After Saddam: A Symposium

The New Republic has published a bracing symposium on the post-Saddam situation in Iraq. The magazine really outdoes itself, featuring thoughtful assessments by a magisterial line up of commentators, including Fouad Ajami, Fareed Zakaria, Thomas “The Mustache” Friedman, Senator John McCain, Anne Applebaum, Kenneth Pollack, and others.

The writings are thoughtful, eloquent, detailed and diverse in opinion. Here are some highlights:

"This was a partisan war. By partisan, I don't mean that it was led by Republicans. It was partisan in the sense that the people who formulated it prized group loyalty above all else. They divided the world, the country, and even their own administration into people who could be trusted and people who could not. And, unfortunately, the people who could be trusted knew much less about how to build democracy in Iraq than the people who could not."

-- Peter Beinart

"The rule of Saddam Hussein was uncommonly brutal. Its destruction represents a triumph of the idealistic strain in American foreign policy. Americans may be proud of having rid the world of such a horror. But the Bush administration's mistakes, many of them the consequences of its various theologies, have somewhat disgraced idealism, and this, too, is a disservice to America. The course of the war in Iraq may persuade many Americans to revert to America's inward-looking habits. And the Bush administration is singularly ill-suited to teach those Americans about the glories of internationalism. Though the president and the vice president are acting with force internationally, they are not exactly internationalists. They are not national greatness conservatives, they are national smallness conservatives. But who are the national greatness liberals?"

-- Leon Wieseltier

"The truth, of course, is that, for all its talk of universal human rights, this is not an administration that actually perceives itself as part of something greater than the united states. For all of its talk about spreading American values to benighted foreigners, this is not an administration that even likes foreigners. It never occurred to me that American troops would arrive in Baghdad and have absolutely no idea what to do next, or who was important, or who was on their side. But then, I hadn't realized that the Pentagon leadership had no interest in or knowledge of the Iraqi people. I thought these were cold warriors, whereas in fact they are narrow-minded American nationalists, isolationists turned inside out."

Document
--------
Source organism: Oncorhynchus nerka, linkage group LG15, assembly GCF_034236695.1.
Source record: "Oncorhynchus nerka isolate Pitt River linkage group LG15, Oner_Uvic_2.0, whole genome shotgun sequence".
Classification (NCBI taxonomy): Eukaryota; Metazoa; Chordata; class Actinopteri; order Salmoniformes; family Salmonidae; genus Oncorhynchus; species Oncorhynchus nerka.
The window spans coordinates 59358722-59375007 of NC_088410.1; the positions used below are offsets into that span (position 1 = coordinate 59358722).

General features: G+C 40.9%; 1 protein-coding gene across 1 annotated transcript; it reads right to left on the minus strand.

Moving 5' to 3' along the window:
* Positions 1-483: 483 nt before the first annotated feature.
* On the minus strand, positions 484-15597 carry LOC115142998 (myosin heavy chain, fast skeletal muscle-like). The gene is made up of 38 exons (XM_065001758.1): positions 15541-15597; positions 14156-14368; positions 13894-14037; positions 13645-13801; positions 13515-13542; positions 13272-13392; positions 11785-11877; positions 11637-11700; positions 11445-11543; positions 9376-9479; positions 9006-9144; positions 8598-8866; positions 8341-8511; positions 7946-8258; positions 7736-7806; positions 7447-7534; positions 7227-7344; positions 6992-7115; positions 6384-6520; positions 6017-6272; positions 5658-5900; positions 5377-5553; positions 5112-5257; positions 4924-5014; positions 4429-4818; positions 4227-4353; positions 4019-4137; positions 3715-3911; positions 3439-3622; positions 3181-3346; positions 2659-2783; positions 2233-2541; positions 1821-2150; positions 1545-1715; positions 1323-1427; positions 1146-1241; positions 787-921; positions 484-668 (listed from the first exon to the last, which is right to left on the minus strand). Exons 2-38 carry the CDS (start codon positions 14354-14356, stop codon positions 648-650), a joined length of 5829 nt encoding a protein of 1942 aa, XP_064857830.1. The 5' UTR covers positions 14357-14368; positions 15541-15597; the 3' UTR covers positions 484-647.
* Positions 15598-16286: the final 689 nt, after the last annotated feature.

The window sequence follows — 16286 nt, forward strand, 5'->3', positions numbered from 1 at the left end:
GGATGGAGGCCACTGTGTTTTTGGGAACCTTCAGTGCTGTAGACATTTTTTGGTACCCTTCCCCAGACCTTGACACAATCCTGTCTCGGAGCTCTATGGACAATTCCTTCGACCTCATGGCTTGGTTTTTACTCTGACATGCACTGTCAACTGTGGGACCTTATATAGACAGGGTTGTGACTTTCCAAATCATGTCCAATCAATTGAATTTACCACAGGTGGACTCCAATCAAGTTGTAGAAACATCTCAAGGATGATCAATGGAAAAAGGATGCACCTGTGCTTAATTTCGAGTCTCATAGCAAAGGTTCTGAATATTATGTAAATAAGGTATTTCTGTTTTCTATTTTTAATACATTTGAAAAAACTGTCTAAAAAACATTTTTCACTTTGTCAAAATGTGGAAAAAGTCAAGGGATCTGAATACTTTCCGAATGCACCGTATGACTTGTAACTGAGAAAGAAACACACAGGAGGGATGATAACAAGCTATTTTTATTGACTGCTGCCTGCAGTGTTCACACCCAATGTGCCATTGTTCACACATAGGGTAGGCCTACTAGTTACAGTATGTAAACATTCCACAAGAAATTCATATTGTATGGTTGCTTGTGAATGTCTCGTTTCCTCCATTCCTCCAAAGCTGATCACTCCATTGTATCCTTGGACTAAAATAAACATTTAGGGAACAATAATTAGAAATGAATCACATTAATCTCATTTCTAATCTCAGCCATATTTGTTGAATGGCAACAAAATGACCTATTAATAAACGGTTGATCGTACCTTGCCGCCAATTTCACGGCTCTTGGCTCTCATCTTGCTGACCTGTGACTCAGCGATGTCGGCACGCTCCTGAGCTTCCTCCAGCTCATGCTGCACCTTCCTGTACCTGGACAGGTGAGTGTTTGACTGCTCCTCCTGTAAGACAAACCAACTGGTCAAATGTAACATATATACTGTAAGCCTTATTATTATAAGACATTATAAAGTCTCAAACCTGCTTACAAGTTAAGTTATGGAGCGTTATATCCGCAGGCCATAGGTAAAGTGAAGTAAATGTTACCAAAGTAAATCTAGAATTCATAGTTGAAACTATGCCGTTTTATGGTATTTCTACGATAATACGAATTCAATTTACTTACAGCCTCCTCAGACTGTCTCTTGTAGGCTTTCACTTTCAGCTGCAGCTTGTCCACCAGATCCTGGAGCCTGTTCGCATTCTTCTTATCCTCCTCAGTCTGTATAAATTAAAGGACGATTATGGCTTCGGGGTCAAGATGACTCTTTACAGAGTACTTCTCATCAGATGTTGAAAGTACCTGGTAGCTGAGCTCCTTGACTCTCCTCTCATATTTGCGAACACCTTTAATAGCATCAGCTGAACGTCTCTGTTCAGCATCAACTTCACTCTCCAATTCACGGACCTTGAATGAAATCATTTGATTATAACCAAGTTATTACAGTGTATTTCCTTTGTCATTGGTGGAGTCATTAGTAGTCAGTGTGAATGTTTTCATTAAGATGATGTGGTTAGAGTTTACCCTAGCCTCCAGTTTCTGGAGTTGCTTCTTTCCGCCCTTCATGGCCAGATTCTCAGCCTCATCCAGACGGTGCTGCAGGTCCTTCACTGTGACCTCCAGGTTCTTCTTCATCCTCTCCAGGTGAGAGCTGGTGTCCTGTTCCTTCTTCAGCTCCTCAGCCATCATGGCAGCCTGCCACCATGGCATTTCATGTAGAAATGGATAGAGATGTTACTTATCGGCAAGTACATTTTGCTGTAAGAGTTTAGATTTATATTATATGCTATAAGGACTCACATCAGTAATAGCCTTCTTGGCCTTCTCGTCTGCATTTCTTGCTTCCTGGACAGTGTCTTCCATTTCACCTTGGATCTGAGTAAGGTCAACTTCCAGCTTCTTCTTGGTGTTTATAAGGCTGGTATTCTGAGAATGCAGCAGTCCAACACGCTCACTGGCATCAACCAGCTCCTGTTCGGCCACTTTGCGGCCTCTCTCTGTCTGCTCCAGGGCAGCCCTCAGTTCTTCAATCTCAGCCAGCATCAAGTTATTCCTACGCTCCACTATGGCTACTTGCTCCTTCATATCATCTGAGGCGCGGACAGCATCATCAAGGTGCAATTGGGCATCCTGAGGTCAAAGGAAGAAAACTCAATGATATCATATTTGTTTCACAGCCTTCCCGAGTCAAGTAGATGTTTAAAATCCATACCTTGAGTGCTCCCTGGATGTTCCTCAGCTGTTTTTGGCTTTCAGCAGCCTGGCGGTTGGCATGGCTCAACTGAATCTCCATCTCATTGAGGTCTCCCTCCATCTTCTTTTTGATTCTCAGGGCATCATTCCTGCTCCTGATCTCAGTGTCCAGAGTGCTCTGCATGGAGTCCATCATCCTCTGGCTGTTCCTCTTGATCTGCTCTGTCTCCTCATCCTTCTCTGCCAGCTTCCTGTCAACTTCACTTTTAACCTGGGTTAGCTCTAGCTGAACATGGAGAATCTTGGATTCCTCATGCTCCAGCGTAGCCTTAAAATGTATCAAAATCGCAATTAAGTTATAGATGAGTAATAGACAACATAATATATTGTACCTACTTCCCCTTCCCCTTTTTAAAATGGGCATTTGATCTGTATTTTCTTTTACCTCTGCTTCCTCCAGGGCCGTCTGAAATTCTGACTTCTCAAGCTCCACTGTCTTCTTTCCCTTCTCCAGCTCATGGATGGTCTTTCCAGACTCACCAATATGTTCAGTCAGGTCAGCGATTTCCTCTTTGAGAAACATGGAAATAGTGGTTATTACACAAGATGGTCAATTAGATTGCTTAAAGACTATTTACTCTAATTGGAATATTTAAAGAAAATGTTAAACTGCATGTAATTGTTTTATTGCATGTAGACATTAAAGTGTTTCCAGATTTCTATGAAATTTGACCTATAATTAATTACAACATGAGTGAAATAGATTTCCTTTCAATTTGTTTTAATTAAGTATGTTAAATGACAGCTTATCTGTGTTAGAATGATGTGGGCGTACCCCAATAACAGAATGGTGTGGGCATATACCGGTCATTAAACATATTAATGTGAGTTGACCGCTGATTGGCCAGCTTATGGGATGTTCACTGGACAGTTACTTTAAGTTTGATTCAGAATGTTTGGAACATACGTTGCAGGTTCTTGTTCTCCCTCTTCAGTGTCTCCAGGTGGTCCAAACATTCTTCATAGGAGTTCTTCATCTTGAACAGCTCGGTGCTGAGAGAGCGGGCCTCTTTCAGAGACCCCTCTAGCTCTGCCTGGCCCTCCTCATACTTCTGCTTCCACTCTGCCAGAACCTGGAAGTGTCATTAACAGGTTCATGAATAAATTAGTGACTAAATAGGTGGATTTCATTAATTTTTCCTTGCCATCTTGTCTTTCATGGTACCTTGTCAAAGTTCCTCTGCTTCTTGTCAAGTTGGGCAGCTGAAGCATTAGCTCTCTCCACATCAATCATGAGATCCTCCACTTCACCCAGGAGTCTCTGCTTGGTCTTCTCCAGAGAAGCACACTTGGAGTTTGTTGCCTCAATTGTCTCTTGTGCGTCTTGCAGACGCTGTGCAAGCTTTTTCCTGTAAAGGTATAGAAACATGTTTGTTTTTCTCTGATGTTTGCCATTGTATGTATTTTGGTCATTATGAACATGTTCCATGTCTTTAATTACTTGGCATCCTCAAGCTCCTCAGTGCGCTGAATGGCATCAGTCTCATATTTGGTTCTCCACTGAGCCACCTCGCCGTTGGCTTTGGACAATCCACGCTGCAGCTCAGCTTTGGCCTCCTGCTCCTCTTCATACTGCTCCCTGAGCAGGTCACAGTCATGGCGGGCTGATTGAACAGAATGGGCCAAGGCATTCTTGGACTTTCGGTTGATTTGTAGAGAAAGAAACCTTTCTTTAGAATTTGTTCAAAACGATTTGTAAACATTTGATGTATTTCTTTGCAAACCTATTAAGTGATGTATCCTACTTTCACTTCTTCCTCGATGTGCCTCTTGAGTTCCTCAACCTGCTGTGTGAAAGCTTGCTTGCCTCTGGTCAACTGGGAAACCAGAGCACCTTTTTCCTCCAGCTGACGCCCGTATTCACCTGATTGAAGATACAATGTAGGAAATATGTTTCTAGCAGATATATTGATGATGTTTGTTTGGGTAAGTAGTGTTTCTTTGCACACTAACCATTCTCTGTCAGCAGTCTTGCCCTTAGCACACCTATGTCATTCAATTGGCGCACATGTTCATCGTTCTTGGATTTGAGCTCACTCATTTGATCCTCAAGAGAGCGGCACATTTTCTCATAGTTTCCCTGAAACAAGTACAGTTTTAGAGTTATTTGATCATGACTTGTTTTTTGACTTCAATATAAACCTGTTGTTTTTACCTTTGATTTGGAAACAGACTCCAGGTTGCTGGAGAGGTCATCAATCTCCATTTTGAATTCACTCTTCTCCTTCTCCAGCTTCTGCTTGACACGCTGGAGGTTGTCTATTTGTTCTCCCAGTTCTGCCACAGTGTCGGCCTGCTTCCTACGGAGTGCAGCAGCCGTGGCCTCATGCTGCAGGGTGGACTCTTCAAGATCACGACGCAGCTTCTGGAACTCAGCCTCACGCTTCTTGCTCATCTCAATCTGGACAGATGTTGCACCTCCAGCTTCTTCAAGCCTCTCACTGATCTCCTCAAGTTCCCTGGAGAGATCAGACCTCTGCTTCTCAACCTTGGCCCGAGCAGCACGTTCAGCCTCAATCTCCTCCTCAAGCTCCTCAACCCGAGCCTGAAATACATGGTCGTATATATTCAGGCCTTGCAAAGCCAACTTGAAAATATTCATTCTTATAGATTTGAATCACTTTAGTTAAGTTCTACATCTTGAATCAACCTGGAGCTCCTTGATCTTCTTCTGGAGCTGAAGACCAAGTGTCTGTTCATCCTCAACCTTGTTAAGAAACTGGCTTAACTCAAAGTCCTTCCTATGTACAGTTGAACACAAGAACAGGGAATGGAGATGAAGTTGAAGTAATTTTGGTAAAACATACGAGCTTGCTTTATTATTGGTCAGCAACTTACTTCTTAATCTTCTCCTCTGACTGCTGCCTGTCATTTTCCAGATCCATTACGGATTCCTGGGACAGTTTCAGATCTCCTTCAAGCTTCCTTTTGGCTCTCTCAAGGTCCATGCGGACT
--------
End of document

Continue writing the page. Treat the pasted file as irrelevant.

-- Anne Applebaum

"Much has been said about the potential consequences of failure in Iraq -- how it would provide a new haven for terrorists, deal a blow to reformers and modernizers throughout the region, and encourage radicals in Egypt, Jordan, and Saudi Arabia. But perhaps failure's most pernicious legacy will be a further hardening of the Democratic Party's Vietnam syndrome -- its distrust of government and the use of American power.

That syndrome is one reason why, from day one, many of us in Congress pressed the president to level with the American people about what would be required to prevail in Iraq. But he didn't. He didn't tell them that well over 100,000 troops would be needed for well over two years. He didn't tell them the cost would surpass $200 billion -- and far exceed Iraq's oil revenue. He didn't tell them that our children and grandchildren would pay the bill because of his refusal to rescind even a small portion of the tax cut he gave to the wealthiest 1 percent of Americans. He didn't tell them that, even after paying such a heavy price, success was not assured, because no one had ever succeeded at forcibly democratizing a nation in the Middle East, let alone an entire region."